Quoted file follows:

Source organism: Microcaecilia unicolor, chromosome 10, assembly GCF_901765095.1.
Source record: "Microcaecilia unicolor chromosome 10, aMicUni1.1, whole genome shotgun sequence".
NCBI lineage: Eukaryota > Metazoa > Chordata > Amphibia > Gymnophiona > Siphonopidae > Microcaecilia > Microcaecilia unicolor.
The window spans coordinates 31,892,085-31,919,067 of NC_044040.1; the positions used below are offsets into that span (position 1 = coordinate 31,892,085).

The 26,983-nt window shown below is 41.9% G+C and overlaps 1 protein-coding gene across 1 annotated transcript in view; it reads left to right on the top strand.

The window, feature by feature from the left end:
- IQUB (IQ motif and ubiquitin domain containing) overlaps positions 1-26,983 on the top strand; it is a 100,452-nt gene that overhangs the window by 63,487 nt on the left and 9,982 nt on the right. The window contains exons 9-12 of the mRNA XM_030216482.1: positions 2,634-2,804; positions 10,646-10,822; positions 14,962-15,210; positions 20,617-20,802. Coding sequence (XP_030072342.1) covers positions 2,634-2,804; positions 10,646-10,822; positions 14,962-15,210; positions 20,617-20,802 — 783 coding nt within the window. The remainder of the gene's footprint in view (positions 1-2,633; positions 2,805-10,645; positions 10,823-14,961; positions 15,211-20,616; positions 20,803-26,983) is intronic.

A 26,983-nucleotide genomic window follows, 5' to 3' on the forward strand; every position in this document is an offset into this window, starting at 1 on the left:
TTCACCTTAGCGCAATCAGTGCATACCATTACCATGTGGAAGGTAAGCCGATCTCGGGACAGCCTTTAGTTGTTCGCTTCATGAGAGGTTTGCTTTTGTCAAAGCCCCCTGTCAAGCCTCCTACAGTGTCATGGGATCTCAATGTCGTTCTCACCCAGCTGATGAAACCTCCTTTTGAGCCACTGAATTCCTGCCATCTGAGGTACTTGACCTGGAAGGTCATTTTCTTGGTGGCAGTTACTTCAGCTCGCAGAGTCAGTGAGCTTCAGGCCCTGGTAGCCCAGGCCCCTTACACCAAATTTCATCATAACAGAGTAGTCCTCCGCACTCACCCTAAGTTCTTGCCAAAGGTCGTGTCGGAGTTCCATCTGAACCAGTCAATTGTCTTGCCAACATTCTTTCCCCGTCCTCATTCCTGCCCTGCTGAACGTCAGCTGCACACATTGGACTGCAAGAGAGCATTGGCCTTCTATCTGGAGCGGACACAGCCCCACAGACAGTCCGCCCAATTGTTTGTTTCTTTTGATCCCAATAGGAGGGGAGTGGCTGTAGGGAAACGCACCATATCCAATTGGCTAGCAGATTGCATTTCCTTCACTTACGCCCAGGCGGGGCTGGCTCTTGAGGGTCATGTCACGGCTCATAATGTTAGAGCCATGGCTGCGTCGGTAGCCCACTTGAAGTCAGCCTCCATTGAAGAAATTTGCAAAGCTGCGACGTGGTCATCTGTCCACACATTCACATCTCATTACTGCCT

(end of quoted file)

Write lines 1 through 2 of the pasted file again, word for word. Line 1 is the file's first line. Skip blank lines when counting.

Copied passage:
Source organism: Microcaecilia unicolor, chromosome 10, assembly GCF_901765095.1.
Source record: "Microcaecilia unicolor chromosome 10, aMicUni1.1, whole genome shotgun sequence".